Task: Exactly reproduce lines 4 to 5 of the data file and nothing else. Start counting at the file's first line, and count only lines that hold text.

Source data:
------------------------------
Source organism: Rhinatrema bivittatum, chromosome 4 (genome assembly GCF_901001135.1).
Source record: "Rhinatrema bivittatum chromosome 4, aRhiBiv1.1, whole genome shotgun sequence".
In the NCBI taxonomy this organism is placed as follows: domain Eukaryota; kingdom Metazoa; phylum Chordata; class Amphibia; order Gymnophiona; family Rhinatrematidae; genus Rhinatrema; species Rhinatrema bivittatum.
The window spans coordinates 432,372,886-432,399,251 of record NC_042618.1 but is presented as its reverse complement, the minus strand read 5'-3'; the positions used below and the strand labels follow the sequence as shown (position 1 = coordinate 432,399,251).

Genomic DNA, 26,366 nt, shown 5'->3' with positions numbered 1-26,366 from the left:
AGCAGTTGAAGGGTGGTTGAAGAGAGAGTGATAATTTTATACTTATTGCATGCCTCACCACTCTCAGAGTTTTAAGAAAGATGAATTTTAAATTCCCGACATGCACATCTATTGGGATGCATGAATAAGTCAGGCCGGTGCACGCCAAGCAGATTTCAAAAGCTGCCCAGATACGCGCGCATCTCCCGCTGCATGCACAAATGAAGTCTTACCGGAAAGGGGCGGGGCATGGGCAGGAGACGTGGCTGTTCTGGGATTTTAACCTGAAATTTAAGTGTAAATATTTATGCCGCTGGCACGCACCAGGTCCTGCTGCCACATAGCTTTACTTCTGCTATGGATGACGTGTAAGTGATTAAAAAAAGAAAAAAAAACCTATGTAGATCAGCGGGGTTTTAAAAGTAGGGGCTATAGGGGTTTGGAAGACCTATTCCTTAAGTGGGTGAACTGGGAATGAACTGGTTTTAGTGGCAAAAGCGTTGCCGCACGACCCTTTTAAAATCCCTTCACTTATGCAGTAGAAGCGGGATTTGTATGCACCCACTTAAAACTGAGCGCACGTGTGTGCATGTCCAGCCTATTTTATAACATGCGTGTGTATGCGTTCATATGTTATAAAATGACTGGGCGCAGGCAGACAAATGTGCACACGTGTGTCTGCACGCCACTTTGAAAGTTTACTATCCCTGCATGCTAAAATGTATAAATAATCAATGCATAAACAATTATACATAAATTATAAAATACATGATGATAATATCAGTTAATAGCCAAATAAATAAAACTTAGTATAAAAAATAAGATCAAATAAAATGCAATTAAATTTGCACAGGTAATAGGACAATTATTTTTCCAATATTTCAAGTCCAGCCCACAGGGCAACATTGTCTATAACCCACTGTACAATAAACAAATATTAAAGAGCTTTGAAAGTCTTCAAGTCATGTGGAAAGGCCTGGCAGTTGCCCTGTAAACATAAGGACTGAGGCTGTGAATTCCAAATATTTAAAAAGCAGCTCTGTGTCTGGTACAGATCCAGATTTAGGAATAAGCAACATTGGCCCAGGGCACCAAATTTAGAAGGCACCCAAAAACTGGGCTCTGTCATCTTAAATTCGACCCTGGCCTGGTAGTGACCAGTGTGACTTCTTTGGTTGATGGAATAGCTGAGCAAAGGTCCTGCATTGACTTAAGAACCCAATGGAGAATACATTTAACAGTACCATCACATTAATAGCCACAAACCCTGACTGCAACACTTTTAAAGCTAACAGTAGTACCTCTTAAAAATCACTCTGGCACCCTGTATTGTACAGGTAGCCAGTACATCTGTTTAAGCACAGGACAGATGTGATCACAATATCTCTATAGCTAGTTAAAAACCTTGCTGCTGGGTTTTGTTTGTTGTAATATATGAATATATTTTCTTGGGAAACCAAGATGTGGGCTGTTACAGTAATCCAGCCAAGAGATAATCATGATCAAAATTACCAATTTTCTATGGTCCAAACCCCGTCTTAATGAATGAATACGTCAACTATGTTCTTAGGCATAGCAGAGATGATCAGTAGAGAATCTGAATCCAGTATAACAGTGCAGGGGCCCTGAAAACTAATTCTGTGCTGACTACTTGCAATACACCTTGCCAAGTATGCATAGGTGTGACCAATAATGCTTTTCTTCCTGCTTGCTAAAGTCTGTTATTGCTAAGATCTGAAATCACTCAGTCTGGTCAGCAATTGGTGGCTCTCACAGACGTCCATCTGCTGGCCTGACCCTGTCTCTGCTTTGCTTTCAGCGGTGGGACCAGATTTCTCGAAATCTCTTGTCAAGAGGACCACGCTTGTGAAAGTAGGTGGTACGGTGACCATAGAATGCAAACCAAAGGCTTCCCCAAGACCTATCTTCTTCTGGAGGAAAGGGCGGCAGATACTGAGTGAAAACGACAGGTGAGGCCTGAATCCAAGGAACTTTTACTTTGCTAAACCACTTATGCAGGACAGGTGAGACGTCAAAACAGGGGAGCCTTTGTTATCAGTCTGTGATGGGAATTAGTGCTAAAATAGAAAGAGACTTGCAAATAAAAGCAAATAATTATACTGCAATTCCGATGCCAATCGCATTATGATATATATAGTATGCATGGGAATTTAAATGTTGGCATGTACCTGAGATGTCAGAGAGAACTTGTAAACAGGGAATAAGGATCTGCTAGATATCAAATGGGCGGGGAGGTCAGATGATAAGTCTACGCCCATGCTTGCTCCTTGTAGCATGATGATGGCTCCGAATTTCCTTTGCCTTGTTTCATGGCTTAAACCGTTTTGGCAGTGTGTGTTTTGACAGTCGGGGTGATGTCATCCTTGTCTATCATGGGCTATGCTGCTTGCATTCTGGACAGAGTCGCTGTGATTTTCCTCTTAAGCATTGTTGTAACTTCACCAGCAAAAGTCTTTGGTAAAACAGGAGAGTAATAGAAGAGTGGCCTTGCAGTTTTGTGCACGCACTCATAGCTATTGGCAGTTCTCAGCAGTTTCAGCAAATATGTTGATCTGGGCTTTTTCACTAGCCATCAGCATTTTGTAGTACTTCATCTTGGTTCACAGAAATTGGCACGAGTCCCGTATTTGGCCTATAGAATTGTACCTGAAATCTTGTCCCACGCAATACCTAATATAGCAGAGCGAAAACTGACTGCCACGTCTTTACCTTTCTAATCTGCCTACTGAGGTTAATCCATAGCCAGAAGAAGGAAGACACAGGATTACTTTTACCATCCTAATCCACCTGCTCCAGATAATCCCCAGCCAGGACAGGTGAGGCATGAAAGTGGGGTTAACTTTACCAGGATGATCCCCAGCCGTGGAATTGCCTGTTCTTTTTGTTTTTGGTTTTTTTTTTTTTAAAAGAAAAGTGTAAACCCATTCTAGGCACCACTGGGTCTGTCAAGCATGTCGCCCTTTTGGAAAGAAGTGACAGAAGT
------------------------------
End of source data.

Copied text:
The window spans coordinates 432,372,886-432,399,251 of record NC_042618.1 but is presented as its reverse complement, the minus strand read 5'-3'; the positions used below and the strand labels follow the sequence as shown (position 1 = coordinate 432,399,251).

Genomic DNA, 26,366 nt, shown 5'->3' with positions numbered 1-26,366 from the left: